ThatJeffSmith

How to Import from Excel to Oracle with SQL Developer

This question comes up about as frequently as the ‘how do I export data to XLS?’ question. It’s pretty simple once you’ve ran through the process a few times. But you may be here because you’ve never ran through the process before.

This post will step you from beginning to end. You should be prepared to import data to an existing table from Excel with confidence after reading this post. You can use SQL Developer to create a new table for your Excel data, but that will be covered in a subsequent post.

Warning: This post has a LOT of pictures.

For our example I’ll be using HR.EMPLOYEES to build the XLS file. I have created a blank copy of the table in another schema and want to import the data from my excel file over.

Step 0: The Empty Oracle Table and your Excel File

You have an Oracle table and you have one or more Excel files.

Data here but not there!?!

You do know how to view multiple objects at once in SQL Developer, right?

Step 1: Mouse-right click – Import Data

Yes, it's that easy.

Step 2: Select your input (XLS) file

Yes, we also support XLSX, CSV, etc

Step 3: Verify the data being read

Mind the headers!

Does your Excel file have column headers? Do we want to treat those as a row to the table? Probably not. The default options take care of this. You can also choose to preview more than 100 rows.

Here’s what it looks like if you uncheck the ‘Header’ box

Sometimes you may want the column headers as a row in the table?

Sometimes your Excel file has multiple headers, or you may need to only import a certain subset of the spreadsheet. Use the ‘Skip Rows’ option to get the right data.

Step 4: Create a script or import automatically

Script or do it for me?

For this exercise the ‘Insert’ method will be used.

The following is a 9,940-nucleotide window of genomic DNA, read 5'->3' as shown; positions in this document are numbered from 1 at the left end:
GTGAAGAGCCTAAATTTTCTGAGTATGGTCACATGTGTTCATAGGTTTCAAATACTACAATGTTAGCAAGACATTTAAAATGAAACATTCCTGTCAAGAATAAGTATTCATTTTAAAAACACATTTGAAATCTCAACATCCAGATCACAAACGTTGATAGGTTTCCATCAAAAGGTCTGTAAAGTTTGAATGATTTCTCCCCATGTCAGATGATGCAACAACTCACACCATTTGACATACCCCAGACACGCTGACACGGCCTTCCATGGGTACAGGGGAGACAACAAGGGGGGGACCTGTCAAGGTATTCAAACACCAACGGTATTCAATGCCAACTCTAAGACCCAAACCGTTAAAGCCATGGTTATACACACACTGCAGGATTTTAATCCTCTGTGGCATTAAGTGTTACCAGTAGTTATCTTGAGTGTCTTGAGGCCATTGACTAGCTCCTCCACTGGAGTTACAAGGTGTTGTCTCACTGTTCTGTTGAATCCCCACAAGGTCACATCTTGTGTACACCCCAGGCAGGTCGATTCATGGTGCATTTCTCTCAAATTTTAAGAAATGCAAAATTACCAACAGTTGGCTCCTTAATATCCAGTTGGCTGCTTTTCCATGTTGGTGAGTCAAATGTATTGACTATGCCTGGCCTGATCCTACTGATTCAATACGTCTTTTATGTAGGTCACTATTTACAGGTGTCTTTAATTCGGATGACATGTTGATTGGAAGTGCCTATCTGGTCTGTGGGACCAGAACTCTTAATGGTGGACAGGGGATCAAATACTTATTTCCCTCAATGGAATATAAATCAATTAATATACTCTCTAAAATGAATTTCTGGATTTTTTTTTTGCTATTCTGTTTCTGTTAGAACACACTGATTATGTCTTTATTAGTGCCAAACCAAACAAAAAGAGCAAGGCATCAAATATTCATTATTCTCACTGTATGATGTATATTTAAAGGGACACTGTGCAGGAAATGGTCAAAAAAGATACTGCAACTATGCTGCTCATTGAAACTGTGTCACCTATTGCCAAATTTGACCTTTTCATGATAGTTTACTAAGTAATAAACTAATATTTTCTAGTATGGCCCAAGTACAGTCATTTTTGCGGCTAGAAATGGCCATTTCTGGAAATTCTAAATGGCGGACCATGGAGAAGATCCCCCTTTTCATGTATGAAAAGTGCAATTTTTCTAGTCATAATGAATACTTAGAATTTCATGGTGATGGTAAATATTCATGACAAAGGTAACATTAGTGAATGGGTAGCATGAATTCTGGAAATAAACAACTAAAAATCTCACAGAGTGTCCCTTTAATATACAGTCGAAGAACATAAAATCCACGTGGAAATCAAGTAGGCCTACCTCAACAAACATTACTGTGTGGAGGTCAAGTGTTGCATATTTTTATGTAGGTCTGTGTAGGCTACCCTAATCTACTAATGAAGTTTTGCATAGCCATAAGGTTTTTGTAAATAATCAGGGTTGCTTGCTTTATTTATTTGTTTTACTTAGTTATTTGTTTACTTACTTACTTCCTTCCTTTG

Step 5:

Choose the Excel columns to be imported

You may have an Excel file with 100 columns but your table only has 30. This is where you tell SQL Developer what columns are to be used for the import. You can also change up the column order, which may make the next step a bit easier.

Step 6:

If you’re not paying attention and just letting the wizard guide you home, then now is the time to wake up. There’s a good chance the column order of the Excel file won’t match the definition of your table. This is where you will tell SQL Developer what columns in the spreadsheet match up to what columns in the Oracle table.

Step 7: Verify your settings

Hit the ‘verify’ button. Fix any mistakes.

Ruh roh raggy!

SQL Developer is telling you it doesn’t know how to reconcile the data for this DATE column. We need to know what the DATE FORMAT is.

So we need to go back to the Column definition wizard and inspect the HIRE_DATE column settings.

You need to look at how the dates are stored in the spreadsheet and write them in terms that Oracle can understand. This will be used on the INSERTs via a TO_DATE() function that will turn your Excel string into an actual DATE value.

After correcting this, go back to the Verification screen and see if that fixes the problem.

Step 8:

Everything looks right!

Click on the ‘Finish’ button.

Step 9: Verify the import look at your new table data

The data is there and the dates look right!

Note the ‘Log’ panel. SQL Developer is processing the records in batches of 50. No errors and the data is there!

Just a few more pointers when it comes to Excel

  • Storing data in Excel can be…dangerous
  • If you have a lot of data or if this will be a repeating process, consider External Tables or SQL*Loader instead
  • If you like to put data in Oracle because you understand SQL better than Excel macros, then welcome to the club ;)